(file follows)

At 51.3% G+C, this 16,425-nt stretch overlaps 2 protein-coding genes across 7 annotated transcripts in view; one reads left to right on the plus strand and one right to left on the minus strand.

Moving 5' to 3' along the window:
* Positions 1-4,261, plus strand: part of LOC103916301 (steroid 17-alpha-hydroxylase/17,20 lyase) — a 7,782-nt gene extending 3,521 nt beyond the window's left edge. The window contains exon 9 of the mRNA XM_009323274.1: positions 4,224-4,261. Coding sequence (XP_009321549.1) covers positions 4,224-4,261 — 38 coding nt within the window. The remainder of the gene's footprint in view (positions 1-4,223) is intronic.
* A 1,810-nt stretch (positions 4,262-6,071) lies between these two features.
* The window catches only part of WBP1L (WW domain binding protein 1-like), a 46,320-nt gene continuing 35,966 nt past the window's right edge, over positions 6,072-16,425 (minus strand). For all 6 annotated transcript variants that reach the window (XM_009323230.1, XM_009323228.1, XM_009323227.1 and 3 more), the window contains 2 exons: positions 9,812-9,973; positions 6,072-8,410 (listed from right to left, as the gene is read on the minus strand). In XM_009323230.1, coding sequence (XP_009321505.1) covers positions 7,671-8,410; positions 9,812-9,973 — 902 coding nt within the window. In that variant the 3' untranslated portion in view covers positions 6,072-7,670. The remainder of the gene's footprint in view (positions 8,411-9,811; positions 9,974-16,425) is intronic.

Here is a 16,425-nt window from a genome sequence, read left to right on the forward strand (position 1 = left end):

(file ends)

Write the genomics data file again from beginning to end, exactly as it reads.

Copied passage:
At 51.3% G+C, this 16,425-nt stretch overlaps 2 protein-coding genes across 7 annotated transcripts in view; one reads left to right on the plus strand and one right to left on the minus strand.

Moving 5' to 3' along the window:
* Positions 1-4,261, plus strand: part of LOC103916301 (steroid 17-alpha-hydroxylase/17,20 lyase) — a 7,782-nt gene extending 3,521 nt beyond the window's left edge. The window contains exon 9 of the mRNA XM_009323274.1: positions 4,224-4,261. Coding sequence (XP_009321549.1) covers positions 4,224-4,261 — 38 coding nt within the window. The remainder of the gene's footprint in view (positions 1-4,223) is intronic.
* A 1,810-nt stretch (positions 4,262-6,071) lies between these two features.
* The window catches only part of WBP1L (WW domain binding protein 1-like), a 46,320-nt gene continuing 35,966 nt past the window's right edge, over positions 6,072-16,425 (minus strand). For all 6 annotated transcript variants that reach the window (XM_009323230.1, XM_009323228.1, XM_009323227.1 and 3 more), the window contains 2 exons: positions 9,812-9,973; positions 6,072-8,410 (listed from right to left, as the gene is read on the minus strand). In XM_009323230.1, coding sequence (XP_009321505.1) covers positions 7,671-8,410; positions 9,812-9,973 — 902 coding nt within the window. In that variant the 3' untranslated portion in view covers positions 6,072-7,670. The remainder of the gene's footprint in view (positions 8,411-9,811; positions 9,974-16,425) is intronic.

Here is a 16,425-nt window from a genome sequence, read left to right on the forward strand (position 1 = left end):